The global environmental impact evaluated by Lifecycle Assessment tools for the Cleanengine system I and II using bioethanol was lower than for the reference system using petrol. The comparison between two alternative systems Cleanengine I and Cleanengine II showed that the last one had slightly higher environmental impact due to higher fuel and lubricant consumption that can be related to the lower calorific value of the ethanol compared to the petrol. While the reduction of the environmental impact is attributed to the reduction in emissions, the use of a biodegradable nontoxic lubricant will further reduce the environmental impact of the Cleanengine II system.


3. Nozzles for future engines

Compared to conventional liquid hydrocarbon fuels, bio-fuels exhibit considerable differences in their physical properties which significantly influence on the injector flow as well as on primary and secondary spray break-up processes. As a consequence, spray mixture formation of bio-fuels is considered to be largely different compared to conventional fuels under engine operating conditions with severe consequences on the combustion and emission characteristics. Hence, injection and combustion system optimization as well as optimization of the injector configuration (number of nozzle holes, diameter, spray targeting, etc.) for bio-fuels requires a detailed knowledge of how the fuel properties influence the injector flow and spray atomization characteristics. Optimization of the nozzles materials and design is an important task which will open new markets and enlarge the number of potential customers for eco-friendly applications.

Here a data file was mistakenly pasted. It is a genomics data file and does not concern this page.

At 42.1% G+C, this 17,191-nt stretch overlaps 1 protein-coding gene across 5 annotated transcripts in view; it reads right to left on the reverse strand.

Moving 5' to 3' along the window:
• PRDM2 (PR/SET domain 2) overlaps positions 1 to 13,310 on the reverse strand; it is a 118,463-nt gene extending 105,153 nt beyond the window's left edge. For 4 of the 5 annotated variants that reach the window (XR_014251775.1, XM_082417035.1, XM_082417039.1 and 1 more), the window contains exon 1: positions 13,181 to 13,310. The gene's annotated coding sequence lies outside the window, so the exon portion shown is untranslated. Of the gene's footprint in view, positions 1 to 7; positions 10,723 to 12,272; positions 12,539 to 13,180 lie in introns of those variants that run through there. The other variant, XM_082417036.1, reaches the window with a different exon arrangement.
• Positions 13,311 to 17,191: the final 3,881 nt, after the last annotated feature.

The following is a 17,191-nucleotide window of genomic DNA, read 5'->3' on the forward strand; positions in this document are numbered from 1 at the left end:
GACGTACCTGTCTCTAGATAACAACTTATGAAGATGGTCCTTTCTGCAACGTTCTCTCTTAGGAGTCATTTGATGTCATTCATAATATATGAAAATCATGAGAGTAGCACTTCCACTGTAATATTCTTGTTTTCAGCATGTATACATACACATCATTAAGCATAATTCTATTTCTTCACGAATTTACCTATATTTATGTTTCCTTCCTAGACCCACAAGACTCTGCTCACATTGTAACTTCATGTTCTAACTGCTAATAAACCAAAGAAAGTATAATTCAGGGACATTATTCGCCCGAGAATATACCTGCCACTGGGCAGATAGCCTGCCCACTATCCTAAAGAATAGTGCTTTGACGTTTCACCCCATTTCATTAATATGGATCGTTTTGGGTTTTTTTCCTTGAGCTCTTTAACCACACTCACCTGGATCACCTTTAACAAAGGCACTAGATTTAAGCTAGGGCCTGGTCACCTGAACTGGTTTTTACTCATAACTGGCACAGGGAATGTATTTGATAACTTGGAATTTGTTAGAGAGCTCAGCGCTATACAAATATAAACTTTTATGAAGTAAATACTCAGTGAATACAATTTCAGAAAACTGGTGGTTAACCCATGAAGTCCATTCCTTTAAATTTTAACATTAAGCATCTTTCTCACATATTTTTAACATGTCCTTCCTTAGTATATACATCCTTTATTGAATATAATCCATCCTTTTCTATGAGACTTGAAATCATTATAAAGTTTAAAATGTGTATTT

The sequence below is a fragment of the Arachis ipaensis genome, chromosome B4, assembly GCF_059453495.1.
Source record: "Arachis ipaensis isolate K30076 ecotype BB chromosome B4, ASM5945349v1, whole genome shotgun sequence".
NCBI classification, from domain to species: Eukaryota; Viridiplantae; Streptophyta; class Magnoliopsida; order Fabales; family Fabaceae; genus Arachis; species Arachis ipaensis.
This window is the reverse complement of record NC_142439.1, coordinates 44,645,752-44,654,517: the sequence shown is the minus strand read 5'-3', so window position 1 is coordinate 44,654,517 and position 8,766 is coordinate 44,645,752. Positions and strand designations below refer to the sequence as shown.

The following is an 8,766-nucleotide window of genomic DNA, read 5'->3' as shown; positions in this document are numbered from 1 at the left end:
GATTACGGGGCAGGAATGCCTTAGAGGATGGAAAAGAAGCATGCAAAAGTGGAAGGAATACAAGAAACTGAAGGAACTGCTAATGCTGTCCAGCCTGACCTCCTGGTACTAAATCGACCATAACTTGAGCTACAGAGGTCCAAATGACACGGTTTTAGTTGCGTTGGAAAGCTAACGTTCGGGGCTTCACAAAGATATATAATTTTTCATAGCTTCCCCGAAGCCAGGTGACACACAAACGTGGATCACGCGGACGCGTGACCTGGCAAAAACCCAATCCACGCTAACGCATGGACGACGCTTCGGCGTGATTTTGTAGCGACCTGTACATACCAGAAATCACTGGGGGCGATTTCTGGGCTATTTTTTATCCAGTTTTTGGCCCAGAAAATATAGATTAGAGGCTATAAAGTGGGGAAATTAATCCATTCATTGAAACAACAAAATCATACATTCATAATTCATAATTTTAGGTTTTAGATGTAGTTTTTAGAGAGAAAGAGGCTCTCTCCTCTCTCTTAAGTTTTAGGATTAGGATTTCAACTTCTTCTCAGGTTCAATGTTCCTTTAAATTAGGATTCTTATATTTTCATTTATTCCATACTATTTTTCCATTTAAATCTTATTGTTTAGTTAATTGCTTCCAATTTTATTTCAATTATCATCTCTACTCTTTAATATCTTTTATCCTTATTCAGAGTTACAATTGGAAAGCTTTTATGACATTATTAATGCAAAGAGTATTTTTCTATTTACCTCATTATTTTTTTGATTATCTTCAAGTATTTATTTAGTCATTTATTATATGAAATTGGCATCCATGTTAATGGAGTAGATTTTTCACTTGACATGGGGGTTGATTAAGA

3.1. Tribological evaluation